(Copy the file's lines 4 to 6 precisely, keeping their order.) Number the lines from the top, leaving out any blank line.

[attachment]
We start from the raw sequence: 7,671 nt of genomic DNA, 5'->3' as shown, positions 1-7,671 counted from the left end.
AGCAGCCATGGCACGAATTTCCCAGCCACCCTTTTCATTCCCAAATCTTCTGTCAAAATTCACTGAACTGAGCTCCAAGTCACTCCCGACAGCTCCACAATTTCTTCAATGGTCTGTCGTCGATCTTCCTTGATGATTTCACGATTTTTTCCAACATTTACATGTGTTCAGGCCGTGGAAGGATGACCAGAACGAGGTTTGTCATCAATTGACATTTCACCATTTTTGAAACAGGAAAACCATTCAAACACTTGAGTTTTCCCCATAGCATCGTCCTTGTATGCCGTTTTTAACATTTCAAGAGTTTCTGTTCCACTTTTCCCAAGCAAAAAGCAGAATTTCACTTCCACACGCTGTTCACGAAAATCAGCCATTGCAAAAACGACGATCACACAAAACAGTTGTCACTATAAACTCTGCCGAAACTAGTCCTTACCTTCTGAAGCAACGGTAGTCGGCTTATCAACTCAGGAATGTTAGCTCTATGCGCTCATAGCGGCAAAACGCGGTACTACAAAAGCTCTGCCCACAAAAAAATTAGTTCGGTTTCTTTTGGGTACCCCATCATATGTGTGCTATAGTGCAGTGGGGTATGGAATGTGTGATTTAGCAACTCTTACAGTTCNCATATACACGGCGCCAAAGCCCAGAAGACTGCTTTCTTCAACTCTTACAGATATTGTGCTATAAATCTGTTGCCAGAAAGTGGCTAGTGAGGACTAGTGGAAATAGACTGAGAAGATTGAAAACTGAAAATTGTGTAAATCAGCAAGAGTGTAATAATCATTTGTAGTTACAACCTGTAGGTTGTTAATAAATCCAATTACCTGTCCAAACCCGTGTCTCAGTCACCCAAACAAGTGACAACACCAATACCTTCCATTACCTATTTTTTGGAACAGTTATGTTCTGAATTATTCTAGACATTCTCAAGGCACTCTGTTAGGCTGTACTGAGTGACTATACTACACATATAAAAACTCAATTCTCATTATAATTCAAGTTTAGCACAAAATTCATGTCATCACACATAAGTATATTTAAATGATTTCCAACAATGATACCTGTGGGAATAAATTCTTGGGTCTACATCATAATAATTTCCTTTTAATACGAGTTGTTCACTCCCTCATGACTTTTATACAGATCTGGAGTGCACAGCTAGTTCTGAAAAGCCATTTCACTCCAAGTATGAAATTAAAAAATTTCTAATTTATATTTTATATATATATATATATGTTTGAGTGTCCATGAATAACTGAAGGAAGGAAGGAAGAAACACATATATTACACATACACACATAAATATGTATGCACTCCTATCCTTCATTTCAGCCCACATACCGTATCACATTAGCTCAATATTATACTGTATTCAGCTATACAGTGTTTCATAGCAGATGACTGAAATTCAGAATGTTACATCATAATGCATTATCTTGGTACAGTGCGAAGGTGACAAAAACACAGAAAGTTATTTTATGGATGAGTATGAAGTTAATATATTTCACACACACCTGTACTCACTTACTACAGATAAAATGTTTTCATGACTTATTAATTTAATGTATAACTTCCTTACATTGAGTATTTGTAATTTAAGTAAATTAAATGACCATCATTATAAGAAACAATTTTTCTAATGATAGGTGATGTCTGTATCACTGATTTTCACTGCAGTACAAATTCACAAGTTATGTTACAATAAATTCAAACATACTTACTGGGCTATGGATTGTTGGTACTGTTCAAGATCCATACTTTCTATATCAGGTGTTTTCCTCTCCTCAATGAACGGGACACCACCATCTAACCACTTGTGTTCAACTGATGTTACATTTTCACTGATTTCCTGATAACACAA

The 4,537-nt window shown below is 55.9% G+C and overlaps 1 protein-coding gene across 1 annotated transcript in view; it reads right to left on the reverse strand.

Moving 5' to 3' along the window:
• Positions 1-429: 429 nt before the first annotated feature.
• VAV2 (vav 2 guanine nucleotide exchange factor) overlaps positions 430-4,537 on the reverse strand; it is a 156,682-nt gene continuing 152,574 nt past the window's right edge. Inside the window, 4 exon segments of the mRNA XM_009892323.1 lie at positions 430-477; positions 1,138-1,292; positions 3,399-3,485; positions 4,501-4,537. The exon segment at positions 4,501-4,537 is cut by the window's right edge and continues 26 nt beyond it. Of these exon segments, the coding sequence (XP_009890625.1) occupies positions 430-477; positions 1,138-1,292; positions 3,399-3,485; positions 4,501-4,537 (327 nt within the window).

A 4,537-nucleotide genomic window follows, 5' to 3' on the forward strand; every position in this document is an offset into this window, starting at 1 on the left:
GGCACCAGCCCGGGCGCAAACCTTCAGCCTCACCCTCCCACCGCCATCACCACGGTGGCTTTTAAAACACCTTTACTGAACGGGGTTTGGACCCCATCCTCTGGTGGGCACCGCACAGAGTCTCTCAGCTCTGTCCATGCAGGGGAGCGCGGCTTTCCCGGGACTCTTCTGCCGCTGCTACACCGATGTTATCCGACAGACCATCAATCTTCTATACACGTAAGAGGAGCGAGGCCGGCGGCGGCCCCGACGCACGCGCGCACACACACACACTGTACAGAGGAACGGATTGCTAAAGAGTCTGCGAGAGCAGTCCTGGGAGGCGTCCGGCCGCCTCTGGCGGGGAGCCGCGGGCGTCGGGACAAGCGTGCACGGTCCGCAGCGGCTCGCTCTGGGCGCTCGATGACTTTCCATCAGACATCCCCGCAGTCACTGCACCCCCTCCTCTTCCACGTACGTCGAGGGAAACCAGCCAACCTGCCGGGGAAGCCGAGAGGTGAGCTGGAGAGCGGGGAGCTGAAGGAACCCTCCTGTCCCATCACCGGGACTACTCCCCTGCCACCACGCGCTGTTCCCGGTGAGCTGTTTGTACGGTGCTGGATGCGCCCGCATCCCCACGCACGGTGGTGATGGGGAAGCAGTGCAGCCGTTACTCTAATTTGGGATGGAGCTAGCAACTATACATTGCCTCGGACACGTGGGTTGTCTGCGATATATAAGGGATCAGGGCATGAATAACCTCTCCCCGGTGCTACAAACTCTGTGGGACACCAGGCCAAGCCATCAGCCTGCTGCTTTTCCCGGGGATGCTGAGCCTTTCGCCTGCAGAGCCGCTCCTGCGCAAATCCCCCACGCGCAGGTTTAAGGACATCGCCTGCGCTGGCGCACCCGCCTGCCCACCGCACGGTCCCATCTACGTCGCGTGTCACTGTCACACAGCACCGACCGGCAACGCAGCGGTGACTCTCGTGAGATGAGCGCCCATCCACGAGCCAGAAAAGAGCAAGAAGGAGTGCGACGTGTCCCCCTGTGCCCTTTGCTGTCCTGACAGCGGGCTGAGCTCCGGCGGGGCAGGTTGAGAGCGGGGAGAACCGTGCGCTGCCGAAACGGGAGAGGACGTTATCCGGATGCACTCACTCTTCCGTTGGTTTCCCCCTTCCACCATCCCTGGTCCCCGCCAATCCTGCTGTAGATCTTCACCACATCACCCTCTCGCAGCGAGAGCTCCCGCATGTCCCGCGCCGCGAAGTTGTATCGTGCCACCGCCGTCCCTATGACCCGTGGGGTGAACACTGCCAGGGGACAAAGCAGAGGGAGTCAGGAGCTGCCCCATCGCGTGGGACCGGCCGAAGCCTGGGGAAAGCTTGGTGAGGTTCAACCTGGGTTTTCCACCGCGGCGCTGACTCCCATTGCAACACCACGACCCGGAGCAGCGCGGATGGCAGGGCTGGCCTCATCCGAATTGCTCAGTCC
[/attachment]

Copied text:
Moving 5' to 3' along the window:
• Positions 1-429: 429 nt before the first annotated feature.
• VAV2 (vav 2 guanine nucleotide exchange factor) overlaps positions 430-4,537 on the reverse strand; it is a 156,682-nt gene continuing 152,574 nt past the window's right edge. Inside the window, 4 exon segments of the mRNA XM_009892323.1 lie at positions 430-477; positions 1,138-1,292; positions 3,399-3,485; positions 4,501-4,537. The exon segment at positions 4,501-4,537 is cut by the window's right edge and continues 26 nt beyond it. Of these exon segments, the coding sequence (XP_009890625.1) occupies positions 430-477; positions 1,138-1,292; positions 3,399-3,485; positions 4,501-4,537 (327 nt within the window).